Some think that tolerance is entailed by cultural relativism. But there is no necessary connection between tolerance and the doctrine. Indeed, the cultural relativist cannot consistently advocate tolerance while maintaining his relativist standpoint. To advocate tolerance is to advocate an objective moral value. But if tolerance is an objective moral value, then cultural relativism must be false, because it says that there are no objective moral values.

    Like subjective relativism, cultural relativism has some disturbing consequences. It implies that cultures are morally infallible, that social reformers can never be morally right, that moral disagreements between individuals in the same culture amount to arguments over whether they disagree with their culture, that other cultures cannot be legitimately criticized, and that moral progress is impossible.

    Emotivism is the view that moral utterances are neither true nor false but are expressions of emotions or attitudes. It leads to the conclusion that people can disagree only in attitude, not in beliefs. People cannot disagree over the moral facts, because there are no moral facts. Emotivism also implies that presenting reasons in support of a moral utterance is a matter of offering nonmoral facts that can influence someone’s attitude. It seems that any nonmoral facts will do, as long as they affect attitudes. Perhaps the most far-reaching implication of emotivism is that nothing is actually good or bad. There simply are no properties of goodness and badness. There is only the expression of favorable or unfavorable emotions or attitudes toward something.

  485. 485
    Viola Lee says:

    Hmmm. I think I’ve offered a lot to defend my views, if you’re talking about me, including my view that we need to carefully distinguish between things we can know about and things we can’t.

  486. 486
    Silver Asiatic says:

    VL

    I think I’ve offered a lot to defend my views

    On the topic of origins, your view is that you don’t know and it’s unknowable. There’s no God. There’s something immaterial.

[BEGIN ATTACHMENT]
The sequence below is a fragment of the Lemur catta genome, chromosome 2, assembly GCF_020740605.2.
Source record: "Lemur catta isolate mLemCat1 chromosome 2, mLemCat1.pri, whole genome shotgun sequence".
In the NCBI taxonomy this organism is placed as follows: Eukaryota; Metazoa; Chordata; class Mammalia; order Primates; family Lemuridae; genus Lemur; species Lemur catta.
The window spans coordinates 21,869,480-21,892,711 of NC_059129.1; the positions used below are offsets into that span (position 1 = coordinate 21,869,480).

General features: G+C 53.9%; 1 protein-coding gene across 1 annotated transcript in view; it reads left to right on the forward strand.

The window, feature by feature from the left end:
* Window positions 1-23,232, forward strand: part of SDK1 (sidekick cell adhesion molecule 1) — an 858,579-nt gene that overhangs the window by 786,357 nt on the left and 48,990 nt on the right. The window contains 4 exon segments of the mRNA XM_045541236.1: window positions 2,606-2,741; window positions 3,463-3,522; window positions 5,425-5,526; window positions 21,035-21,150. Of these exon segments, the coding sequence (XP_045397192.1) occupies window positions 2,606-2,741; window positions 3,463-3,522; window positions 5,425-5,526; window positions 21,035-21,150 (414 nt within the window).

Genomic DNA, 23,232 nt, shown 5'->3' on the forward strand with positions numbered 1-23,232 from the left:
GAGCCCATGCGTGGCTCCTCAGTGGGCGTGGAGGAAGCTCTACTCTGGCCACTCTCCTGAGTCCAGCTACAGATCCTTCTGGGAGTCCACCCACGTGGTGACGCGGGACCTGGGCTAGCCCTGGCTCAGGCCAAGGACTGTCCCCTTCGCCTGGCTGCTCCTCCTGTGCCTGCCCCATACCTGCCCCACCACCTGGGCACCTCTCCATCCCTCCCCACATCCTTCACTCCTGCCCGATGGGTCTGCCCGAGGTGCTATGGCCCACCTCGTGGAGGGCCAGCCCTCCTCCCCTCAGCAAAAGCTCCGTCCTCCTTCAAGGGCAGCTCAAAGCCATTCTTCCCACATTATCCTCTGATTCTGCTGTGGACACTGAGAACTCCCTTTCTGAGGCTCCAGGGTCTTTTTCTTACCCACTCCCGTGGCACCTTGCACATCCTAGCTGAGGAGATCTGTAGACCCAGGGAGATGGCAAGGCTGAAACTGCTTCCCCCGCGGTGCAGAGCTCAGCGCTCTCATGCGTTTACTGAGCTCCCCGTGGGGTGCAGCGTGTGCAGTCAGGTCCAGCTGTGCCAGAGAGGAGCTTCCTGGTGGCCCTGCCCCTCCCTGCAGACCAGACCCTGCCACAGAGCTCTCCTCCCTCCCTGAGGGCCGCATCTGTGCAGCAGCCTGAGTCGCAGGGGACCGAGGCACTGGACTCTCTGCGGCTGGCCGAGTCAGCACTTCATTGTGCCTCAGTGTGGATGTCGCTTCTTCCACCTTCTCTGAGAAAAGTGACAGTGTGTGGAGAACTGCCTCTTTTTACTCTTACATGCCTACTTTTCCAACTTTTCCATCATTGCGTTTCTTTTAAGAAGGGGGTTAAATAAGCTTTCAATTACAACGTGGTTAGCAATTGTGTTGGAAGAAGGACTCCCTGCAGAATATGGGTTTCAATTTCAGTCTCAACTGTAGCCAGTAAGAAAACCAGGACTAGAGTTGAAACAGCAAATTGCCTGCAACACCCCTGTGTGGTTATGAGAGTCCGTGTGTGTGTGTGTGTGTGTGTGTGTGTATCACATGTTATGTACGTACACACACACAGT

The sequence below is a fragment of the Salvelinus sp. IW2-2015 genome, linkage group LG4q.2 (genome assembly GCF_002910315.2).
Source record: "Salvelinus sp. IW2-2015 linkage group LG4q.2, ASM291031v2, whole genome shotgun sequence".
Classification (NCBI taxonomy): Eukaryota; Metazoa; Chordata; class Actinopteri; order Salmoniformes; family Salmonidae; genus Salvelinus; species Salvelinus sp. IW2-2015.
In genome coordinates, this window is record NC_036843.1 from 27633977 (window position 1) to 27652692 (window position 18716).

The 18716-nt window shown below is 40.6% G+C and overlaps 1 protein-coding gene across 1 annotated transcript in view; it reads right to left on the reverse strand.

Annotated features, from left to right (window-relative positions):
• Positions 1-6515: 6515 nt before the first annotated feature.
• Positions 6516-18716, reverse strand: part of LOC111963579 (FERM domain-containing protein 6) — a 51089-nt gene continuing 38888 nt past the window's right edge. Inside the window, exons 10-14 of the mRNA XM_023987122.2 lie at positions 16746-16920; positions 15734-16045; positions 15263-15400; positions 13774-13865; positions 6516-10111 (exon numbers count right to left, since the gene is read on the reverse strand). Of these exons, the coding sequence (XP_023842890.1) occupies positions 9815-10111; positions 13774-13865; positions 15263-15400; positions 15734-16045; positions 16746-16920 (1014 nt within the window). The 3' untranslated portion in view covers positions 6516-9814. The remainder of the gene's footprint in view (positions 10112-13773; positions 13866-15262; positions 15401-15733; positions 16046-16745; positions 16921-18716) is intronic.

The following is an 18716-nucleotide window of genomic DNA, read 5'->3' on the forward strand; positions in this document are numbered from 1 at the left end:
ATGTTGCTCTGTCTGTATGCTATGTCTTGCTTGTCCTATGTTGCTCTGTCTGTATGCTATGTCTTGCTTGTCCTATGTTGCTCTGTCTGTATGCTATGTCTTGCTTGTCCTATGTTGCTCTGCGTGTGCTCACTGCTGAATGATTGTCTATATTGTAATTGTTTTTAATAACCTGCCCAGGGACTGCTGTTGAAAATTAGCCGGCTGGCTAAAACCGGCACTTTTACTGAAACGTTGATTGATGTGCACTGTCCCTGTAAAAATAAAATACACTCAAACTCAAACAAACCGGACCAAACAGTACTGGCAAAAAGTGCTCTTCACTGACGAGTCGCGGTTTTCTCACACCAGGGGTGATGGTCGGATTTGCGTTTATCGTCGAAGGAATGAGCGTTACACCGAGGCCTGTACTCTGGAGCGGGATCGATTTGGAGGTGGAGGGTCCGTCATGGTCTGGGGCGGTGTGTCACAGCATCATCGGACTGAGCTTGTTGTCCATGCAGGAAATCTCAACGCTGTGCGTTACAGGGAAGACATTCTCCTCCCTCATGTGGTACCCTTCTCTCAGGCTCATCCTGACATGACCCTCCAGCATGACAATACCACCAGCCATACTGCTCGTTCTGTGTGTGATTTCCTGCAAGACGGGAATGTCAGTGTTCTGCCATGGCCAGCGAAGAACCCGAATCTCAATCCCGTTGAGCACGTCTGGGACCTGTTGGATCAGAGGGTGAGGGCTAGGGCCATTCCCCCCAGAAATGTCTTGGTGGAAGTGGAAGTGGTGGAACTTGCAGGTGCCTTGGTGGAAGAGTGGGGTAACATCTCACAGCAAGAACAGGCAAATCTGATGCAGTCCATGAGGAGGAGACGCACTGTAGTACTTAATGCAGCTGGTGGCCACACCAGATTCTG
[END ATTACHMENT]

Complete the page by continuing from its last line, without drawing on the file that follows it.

When asked to defend it, you’ve said that metaphysics is entirely subjective opinion.

    If that’s good enough for you, I don’t know why anyone would be interested in going further (note of ironic-caution to myself in responding here …)

  487. 487
    Viola Lee says:

    Moral judgments are choices. We can bring to bear multiple “is’s”–factual statements– but we also then consult our values and make a moral choice. There are other views than thinking there is a bridge at the root of reality. I know Hume lies in a certain tradition, but just quoting Hume doesn’t address some alternative views.

  488. 488
    Viola Lee says:

    SA says, “When asked to defend it, you’ve said that metaphysics is entirely subjective opinion.”

    Well, that’s not exactly my view. My views are 1) we can’t really know about metaphysical issues, and 2) we often adopt speculative metaphysical narratives that seem to add to our lives even though they are not really true in any ontological sense, for various practical reasons.

  489. 489
    Querius says:

    Silver Asiatic,

    I take it also to mean “it doesn’t leave us with very much to discuss further”. I said that before – there’s nowhere to go with the discussion at that point, and nobody should be forced to talk about things they don’t want to talk about.

    Yes, exactly.

    When I post something, I usually try to include something informative–new information that colors the discussion.

    However, I don’t appreciate comments that simply cast an unsupported judgment as a sort of imperious equivalent of Jabba the Hutt.

    To me a parade of colorful opinions is pointless and a waste of time.

    -Q

  490. 490
    Viola Lee says:

    ” as a sort of imperious equivalent of Jabba the Hutt.”

    ??? 🙂

  491. 491
    vividbleau says:

    Q
    “However, I don’t appreciate comments that simply cast an unsupported judgment as a sort of imperious equivalent of Jabba the Hutt.”

    The most preachy self righteous poster here( not referring to you) however we are treated constantly to wonderful word salads .